Seven siblings reunite for the first time since childhood

Published 12:00 am Sunday, March 30, 2003

NATCHEZ &045; Sporting homemade bonnets decorated with white lace and bright pink azaleas Sunday afternoon, the Douthit sisters could easily have been mistaken for true Southern belles.

But for six of the seven Sioux Falls, S.D., natives the past weekend was the first time to set foot on Deep South soil.

Reuniting this week for the first time in 25 years, Kathy Pfeipher, Vicky Douthit, Debbie Bolger, Connie Anderson and Dorothy Olshove, all of Sioux Falls, S.D., Diane Cook, Grand Junction, Colo., and Sue Carey, New Braunfels, Texas, sat by the pool Sunday afternoon chatting about their plans for the week and reminiscing about their childhood.

Email newsletter signup

Part of their trip will be spent touring antebellum houses of Natchez, which are of special interest to the sisters who also grew up in a large historic house in Sioux Falls.

&uot;I think we’re fascinated with old historic homes because we grew up in one,&uot; Carey said.

The sisters shared a bedroom with at least one or two of their sisters in the three-story home

Each bedroom had its own name that referred to the type of wallpaper in the room &045; the Bunny room, the Horse room, the Rose room &045; and their mother’s was the Goat room because she loved farm animals.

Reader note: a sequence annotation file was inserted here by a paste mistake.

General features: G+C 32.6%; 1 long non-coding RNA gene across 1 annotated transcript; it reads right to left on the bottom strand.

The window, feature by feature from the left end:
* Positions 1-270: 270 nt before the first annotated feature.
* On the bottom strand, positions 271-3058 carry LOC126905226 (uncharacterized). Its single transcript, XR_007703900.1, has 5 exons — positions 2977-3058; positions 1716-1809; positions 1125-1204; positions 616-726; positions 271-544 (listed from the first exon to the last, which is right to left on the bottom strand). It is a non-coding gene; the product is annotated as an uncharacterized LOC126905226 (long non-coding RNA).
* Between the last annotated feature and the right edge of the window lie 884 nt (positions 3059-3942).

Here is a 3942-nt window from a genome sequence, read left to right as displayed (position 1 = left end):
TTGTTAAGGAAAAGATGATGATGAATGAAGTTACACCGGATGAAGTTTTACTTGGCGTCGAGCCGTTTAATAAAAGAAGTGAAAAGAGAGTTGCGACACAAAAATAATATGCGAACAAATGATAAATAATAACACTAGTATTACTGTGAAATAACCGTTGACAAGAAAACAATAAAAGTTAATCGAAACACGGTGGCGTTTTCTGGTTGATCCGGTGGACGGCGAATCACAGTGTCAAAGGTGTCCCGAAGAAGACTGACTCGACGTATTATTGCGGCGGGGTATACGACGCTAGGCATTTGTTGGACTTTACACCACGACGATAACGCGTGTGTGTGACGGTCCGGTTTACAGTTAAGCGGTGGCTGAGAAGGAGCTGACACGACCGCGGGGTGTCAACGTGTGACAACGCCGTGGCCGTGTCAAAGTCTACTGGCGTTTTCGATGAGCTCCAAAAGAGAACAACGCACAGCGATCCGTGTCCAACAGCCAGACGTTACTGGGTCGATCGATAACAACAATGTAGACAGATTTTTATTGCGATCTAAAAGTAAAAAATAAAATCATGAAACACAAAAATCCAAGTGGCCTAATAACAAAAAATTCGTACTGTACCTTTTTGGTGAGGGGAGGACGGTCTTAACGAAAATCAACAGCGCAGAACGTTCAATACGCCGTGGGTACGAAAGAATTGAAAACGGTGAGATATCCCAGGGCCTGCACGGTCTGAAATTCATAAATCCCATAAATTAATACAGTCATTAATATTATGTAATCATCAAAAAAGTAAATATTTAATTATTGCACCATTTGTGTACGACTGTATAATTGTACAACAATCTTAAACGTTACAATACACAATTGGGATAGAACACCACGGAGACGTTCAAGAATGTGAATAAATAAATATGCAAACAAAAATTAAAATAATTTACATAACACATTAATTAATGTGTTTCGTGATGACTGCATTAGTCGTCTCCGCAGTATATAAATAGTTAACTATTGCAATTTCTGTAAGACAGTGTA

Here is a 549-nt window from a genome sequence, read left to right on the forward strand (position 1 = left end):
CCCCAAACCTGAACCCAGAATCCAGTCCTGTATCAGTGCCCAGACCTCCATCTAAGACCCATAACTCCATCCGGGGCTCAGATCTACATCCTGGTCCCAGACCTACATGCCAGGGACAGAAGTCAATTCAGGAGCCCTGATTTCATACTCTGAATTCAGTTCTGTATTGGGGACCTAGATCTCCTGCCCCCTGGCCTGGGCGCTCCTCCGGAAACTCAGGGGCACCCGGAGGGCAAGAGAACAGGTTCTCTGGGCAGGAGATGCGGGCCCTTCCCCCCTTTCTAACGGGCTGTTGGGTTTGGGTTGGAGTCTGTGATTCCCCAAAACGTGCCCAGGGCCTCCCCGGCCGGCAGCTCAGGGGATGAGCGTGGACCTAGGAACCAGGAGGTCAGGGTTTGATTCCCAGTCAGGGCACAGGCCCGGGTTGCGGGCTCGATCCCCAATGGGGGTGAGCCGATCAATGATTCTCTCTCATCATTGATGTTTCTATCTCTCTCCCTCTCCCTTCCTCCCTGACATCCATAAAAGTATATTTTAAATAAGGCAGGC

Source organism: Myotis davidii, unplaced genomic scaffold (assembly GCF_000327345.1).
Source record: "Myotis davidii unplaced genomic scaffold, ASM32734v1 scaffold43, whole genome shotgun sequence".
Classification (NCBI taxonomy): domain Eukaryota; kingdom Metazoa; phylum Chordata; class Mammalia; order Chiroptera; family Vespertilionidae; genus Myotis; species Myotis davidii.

The sisters remember their mother as an animal-lover and their father as very artistic.

&uot;Our mother kept us down to earth,&uot; Douthit said.

Meanwhile, the sisters’ father owned a nightclub and later turned the family’s summer farm into a country club.

Talking about their parents, the sisters recalled some unusual times in the family house.

&uot;Remember when mother had a birthday party for a chicken?&uot; Carey asked the others.

As Pfeipher explained, their mother once held a formal birthday party &045; with everyone dressed-up at the dining room table &045; for their pet chicken.

Olshove recalled that the youngest sister, Bolger, would run away from home as a child to her playhouse &045; but their mother didn’t mind as long as she didn’t take the ironed clothes with her.

Sometimes the other sisters followed, bringing dry Duncan Heinz cake mix with them for food, Olshove remembered.

Growing up with six sisters was fun, Pfeipher said, because &uot;there was always someone to play and fight with.&uot;

The sisters were invited by Natchez by Sheila Thompson, the daughter of Sue Carey. They arrived in town Saturday.

The last time some of the sisters were at Carey’s, Pfeipher said, they had discussed traveling to the South.

&uot;We’re hear to visit the South and get the flavor of it,&uot; Pfeipher said.

&uot;The people are very polite and friendly,&uot; Anderson said.

Besides touring Pilgrimage, the sisters are also going to the Natchez Visitors Center, Natchez Under the Hill, New Orleans &045; and anything else they can find to do. &uot;We’re going to experience everything,&uot; Pfeipher said.